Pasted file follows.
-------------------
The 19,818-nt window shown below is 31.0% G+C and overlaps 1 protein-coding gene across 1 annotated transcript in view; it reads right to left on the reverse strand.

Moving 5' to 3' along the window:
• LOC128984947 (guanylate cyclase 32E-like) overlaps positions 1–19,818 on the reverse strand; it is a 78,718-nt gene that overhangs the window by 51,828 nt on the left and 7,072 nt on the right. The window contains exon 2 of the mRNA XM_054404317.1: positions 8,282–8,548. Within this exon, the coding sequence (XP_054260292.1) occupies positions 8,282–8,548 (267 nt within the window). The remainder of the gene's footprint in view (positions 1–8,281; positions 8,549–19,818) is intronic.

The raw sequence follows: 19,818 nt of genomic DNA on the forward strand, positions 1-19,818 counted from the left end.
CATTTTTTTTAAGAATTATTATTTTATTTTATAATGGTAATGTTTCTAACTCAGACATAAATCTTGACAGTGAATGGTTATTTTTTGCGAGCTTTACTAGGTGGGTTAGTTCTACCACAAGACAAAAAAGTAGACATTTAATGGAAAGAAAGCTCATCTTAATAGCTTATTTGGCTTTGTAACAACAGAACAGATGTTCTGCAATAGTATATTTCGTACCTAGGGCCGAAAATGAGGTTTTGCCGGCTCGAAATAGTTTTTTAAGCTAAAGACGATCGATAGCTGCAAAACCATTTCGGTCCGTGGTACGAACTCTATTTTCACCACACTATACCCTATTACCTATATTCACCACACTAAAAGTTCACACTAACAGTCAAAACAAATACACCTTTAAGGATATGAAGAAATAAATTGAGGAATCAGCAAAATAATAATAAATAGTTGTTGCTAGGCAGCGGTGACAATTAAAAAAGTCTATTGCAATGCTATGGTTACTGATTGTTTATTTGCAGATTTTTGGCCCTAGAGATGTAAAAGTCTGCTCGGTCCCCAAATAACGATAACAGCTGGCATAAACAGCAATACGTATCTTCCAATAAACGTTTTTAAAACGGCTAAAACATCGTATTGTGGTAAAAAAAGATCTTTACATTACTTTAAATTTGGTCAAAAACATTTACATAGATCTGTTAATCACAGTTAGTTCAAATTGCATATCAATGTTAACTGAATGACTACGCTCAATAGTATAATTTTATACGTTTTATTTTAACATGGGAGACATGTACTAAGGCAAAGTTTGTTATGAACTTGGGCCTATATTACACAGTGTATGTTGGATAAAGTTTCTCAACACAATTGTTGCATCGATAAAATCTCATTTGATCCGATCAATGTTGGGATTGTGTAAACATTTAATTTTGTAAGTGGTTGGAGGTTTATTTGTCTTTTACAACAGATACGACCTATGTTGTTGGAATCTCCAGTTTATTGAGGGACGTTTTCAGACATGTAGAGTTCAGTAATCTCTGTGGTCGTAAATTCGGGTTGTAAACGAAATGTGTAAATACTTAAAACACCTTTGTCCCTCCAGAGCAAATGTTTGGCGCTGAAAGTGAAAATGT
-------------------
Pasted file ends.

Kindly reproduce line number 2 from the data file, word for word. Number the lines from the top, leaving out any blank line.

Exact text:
Moving 5' to 3' along the window: